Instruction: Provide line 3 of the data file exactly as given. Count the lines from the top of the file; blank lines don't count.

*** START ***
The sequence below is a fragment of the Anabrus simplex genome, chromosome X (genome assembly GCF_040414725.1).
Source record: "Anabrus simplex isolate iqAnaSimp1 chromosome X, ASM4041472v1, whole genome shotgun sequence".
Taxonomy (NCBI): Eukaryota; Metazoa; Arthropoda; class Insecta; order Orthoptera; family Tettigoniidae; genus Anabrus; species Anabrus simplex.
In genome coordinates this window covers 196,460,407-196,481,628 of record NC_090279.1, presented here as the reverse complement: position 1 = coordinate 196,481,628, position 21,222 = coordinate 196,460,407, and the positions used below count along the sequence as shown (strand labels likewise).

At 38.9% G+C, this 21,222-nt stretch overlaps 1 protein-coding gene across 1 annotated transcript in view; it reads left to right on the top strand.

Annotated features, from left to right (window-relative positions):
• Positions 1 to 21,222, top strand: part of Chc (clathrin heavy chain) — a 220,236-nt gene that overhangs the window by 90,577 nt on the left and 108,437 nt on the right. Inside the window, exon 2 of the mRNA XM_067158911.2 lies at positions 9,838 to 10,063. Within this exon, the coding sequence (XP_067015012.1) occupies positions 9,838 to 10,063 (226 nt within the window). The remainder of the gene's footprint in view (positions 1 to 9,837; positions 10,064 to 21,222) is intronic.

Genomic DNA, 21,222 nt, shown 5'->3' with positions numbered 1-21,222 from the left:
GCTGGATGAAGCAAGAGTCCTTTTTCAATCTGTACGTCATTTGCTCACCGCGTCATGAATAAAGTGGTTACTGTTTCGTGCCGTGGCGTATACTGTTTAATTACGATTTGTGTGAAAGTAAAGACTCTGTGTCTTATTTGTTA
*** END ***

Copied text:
Taxonomy (NCBI): Eukaryota; Metazoa; Arthropoda; class Insecta; order Orthoptera; family Tettigoniidae; genus Anabrus; species Anabrus simplex.